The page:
The Columbia County school board legally changed its own rules to save money on a $11.26 million school-construction contract. And trustees were within their authority to waive a rule that each bidder include a list of subcontractors.
That's what Superior Court Judge Neal Dicket ruled Monday, rejecting R.D. Brown Construction's challenge to the winning bid from McKnight Construction.
"It is not the job of this court ... to substitute its judgment for the political judgment of the school board," Judge Dickert wrote, tossing out a request to stop McKnight from building the new Evans Middle School. The school board's bid award stands because it didn't violate state law, the judge wrote.
The end? Well, not quite. An appeal is underway, and ex-school board trustee Lee Muns, a contractor by trade, accuses school board members and Superintendent Tommy Price of engaging in unethical behavior.
Poor judgement? Yes. School board members should have listened to their architect, who said McKnight should be disqualified for failing to include a list of subcontractors in its bid. By accepting McKnight's bid even though the company filed its list nearly two hours late, board members feed the perception that they are open to manipulation.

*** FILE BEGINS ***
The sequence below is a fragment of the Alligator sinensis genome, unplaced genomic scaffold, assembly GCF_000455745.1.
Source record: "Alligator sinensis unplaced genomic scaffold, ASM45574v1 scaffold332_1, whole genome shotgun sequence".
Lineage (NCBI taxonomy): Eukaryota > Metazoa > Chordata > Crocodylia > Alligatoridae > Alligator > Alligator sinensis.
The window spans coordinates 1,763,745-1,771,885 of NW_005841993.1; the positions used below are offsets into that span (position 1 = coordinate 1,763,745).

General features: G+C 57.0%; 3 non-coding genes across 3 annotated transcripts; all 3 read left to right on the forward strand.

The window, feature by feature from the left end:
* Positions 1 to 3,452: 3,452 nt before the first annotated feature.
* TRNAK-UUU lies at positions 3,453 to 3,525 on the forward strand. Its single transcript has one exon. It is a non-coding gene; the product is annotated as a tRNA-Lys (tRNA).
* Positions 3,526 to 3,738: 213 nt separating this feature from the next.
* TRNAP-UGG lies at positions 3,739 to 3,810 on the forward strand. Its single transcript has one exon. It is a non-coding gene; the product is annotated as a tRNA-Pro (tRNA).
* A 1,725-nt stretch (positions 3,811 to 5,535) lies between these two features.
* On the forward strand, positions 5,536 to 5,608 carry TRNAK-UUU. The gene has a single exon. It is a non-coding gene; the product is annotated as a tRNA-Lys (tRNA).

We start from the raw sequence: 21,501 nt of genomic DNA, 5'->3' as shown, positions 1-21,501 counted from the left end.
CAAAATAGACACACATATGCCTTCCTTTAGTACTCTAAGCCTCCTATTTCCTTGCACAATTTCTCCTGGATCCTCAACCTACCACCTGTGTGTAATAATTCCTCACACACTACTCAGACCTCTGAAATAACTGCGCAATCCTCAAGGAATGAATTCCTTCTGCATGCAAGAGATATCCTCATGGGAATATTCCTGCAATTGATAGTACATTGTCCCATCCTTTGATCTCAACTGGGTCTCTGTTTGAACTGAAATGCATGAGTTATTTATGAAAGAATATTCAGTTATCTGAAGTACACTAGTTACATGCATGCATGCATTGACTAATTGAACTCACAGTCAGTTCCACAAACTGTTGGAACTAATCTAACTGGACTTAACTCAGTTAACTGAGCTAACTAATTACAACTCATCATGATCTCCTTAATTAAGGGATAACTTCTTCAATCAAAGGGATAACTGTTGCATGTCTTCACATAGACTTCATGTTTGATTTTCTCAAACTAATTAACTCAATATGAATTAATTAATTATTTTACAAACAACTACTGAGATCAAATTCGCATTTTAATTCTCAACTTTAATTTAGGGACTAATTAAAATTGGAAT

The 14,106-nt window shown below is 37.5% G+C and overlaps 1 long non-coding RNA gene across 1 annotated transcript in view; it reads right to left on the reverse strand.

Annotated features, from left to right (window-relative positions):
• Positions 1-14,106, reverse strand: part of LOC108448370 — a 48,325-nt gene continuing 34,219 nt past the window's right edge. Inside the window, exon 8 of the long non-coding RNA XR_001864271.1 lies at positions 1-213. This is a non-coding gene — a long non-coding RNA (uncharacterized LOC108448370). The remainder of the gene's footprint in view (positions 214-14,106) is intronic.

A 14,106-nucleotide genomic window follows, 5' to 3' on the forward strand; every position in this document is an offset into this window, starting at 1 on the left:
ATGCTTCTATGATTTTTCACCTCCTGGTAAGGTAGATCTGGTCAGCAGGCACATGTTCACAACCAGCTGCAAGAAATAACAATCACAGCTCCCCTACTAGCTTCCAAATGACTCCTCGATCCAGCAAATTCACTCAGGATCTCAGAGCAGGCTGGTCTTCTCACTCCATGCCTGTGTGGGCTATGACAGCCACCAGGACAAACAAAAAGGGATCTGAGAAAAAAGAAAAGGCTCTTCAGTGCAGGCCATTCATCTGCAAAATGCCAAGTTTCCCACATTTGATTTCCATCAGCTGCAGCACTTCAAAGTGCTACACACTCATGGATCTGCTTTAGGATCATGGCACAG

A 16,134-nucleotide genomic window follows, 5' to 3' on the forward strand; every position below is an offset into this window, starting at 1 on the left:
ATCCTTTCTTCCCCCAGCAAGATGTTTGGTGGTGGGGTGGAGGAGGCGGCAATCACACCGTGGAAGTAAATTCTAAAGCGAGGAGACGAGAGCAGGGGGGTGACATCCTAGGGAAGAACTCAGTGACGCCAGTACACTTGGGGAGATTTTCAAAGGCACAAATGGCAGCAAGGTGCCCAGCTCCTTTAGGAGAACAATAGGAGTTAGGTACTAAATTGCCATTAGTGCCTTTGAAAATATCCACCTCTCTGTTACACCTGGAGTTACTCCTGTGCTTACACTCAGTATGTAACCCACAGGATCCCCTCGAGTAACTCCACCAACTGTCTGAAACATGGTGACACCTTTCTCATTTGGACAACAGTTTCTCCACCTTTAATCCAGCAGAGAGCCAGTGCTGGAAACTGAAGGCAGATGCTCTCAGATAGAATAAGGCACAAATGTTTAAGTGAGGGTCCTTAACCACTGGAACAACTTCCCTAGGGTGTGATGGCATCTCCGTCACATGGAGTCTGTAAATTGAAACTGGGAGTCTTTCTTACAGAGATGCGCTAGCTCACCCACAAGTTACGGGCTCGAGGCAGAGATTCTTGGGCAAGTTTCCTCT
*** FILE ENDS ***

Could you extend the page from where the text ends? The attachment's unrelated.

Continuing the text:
But unethical? No. Such a charge would have teeth if there was any evidence that McKnight and school officials traded favors in exchange for the big job. The only "favor" from McKnight is that its bid is $59,000 lower than R.D. Brown's, and only the taxpayers benefit from that savings.
Still, board members have themselves to blame for Muns' heated charge. No one could accuse them of loose ethics if they hadn't exercised a loophole in their bidding rules to allow McKnight to stay in the running. Legal or not, it just doesn't look good.
A final point: Some folks have made a big deal out of the subcontractors list that is at the center of the controversy, but here's a critical point: Before this bid, the school system has never required major contractors to include a list of their proposed subcontractors -- not even during the four years that Muns was on the board. If the list is so critical, how on earth has Columbia County managed to build or renovate half a dozen schools during Muns' single term without it?
Requiring such a list may be a good idea. Allowing one bidder extra time to turn in his homework isn't. Even so, while the school board deserves a lousy grade for judgment, they don't flunk for cheating.
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